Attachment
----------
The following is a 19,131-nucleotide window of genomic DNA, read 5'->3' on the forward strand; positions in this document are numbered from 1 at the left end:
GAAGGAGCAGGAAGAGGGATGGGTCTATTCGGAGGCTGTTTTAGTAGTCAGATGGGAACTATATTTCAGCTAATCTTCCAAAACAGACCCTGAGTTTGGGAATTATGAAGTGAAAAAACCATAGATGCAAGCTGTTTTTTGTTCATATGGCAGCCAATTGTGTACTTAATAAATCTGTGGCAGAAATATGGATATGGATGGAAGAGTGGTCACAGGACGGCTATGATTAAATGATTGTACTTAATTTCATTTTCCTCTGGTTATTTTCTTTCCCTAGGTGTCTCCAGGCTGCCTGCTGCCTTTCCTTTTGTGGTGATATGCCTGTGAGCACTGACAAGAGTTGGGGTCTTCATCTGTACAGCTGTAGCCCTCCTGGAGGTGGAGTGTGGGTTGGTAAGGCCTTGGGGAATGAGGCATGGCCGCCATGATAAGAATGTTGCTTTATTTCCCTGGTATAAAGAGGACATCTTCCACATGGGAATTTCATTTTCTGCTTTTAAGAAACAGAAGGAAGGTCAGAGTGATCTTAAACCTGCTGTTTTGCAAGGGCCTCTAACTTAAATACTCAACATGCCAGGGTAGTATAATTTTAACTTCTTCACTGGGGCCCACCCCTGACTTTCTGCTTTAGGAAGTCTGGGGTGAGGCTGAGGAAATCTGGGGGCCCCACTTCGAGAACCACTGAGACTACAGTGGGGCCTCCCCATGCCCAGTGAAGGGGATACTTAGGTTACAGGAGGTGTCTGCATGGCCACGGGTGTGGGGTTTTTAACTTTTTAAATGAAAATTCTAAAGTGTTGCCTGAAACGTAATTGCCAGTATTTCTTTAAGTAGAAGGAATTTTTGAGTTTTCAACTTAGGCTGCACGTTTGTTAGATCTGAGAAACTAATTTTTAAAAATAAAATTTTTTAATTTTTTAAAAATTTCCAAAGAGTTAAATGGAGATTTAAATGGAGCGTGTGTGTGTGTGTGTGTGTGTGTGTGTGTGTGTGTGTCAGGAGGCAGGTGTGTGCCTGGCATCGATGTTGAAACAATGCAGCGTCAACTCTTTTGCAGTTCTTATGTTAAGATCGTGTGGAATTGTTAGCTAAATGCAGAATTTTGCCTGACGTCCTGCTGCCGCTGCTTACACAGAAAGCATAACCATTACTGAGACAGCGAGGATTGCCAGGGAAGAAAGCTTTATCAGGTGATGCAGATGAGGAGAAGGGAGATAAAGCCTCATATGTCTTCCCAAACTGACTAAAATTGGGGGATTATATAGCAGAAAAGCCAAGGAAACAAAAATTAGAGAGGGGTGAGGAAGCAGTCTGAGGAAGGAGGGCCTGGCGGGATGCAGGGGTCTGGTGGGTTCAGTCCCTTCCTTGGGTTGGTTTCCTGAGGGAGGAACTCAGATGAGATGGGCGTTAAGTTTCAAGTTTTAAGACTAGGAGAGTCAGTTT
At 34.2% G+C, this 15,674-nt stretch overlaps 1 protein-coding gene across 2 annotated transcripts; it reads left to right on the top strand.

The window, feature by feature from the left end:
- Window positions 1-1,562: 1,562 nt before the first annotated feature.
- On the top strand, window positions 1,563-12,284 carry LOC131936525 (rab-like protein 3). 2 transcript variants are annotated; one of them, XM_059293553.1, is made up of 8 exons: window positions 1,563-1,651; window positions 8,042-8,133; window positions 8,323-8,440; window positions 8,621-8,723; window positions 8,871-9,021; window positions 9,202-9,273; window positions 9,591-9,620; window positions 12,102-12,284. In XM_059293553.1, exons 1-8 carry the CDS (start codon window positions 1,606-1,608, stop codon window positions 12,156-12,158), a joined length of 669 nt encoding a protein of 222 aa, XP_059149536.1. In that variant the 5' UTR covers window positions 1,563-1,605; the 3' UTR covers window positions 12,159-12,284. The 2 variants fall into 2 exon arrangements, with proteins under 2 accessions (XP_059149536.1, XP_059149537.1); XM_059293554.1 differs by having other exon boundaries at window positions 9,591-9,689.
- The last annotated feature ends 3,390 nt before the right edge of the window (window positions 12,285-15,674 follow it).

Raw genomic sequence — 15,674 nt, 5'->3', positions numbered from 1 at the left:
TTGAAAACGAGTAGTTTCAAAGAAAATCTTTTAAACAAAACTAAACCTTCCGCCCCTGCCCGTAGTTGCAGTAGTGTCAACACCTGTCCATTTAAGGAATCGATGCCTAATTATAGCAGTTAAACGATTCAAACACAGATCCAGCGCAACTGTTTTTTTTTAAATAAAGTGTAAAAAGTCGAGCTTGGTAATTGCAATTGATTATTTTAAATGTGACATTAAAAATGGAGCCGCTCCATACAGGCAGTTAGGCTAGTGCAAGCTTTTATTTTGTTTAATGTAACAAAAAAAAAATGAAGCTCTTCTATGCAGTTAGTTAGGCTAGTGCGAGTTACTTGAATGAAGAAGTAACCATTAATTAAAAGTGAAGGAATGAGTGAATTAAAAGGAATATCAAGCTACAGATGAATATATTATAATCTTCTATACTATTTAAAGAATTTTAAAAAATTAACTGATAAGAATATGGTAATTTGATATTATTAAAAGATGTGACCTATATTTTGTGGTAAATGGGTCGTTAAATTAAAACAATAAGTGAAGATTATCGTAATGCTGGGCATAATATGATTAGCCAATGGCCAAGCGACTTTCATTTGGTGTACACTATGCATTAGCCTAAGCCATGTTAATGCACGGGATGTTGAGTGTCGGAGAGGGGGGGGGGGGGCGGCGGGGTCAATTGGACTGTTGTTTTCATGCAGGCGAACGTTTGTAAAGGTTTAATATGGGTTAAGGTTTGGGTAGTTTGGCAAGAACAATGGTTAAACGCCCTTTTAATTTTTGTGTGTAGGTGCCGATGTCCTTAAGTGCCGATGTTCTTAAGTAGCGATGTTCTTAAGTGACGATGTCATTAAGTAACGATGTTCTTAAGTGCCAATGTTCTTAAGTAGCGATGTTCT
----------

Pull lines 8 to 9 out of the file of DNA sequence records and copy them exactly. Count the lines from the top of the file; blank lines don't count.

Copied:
Raw genomic sequence — 15,674 nt, 5'->3', positions numbered from 1 at the left:
TTGAAAACGAGTAGTTTCAAAGAAAATCTTTTAAACAAAACTAAACCTTCCGCCCCTGCCCGTAGTTGCAGTAGTGTCAACACCTGTCCATTTAAGGAATCGATGCCTAATTATAGCAGTTAAACGATTCAAACACAGATCCAGCGCAACTGTTTTTTTTTAAATAAAGTGTAAAAAGTCGAGCTTGGTAATTGCAATTGATTATTTTAAATGTGACATTAAAAATGGAGCCGCTCCATACAGGCAGTTAGGCTAGTGCAAGCTTTTATTTTGTTTAATGTAACAAAAAAAAAATGAAGCTCTTCTATGCAGTTAGTTAGGCTAGTGCGAGTTACTTGAATGAAGAAGTAACCATTAATTAAAAGTGAAGGAATGAGTGAATTAAAAGGAATATCAAGCTACAGATGAATATATTATAATCTTCTATACTATTTAAAGAATTTTAAAAAATTAACTGATAAGAATATGGTAATTTGATATTATTAAAAGATGTGACCTATATTTTGTGGTAAATGGGTCGTTAAATTAAAACAATAAGTGAAGATTATCGTAATGCTGGGCATAATATGATTAGCCAATGGCCAAGCGACTTTCATTTGGTGTACACTATGCATTAGCCTAAGCCATGTTAATGCACGGGATGTTGAGTGTCGGAGAGGGGGGGGGGGGGCGGCGGGGTCAATTGGACTGTTGTTTTCATGCAGGCGAACGTTTGTAAAGGTTTAATATGGGTTAAGGTTTGGGTAGTTTGGCAAGAACAATGGTTAAACGCCCTTTTAATTTTTGTGTGTAGGTGCCGATGTCCTTAAGTGCCGATGTTCTTAAGTAGCGATGTTCTTAAGTGACGATGTCATTAAGTAACGATGTTCTTAAGTGCCAATGTTCTTAAGTAGCGATGTTCT